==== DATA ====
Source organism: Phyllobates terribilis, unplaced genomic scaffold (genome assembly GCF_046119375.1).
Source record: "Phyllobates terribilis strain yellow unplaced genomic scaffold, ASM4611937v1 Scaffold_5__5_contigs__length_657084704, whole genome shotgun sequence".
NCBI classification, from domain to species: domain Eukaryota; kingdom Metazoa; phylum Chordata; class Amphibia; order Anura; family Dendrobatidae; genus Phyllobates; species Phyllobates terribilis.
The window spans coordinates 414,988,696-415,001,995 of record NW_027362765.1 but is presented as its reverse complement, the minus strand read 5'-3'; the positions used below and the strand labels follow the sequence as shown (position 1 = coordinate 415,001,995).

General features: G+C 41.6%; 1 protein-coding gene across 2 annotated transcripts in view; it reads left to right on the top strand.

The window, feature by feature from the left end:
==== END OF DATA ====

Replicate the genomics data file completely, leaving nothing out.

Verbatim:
Source organism: Phyllobates terribilis, unplaced genomic scaffold (genome assembly GCF_046119375.1).
Source record: "Phyllobates terribilis strain yellow unplaced genomic scaffold, ASM4611937v1 Scaffold_5__5_contigs__length_657084704, whole genome shotgun sequence".
NCBI classification, from domain to species: domain Eukaryota; kingdom Metazoa; phylum Chordata; class Amphibia; order Anura; family Dendrobatidae; genus Phyllobates; species Phyllobates terribilis.
The window spans coordinates 414,988,696-415,001,995 of record NW_027362765.1 but is presented as its reverse complement, the minus strand read 5'-3'; the positions used below and the strand labels follow the sequence as shown (position 1 = coordinate 415,001,995).

General features: G+C 41.6%; 1 protein-coding gene across 2 annotated transcripts in view; it reads left to right on the top strand.

The window, feature by feature from the left end: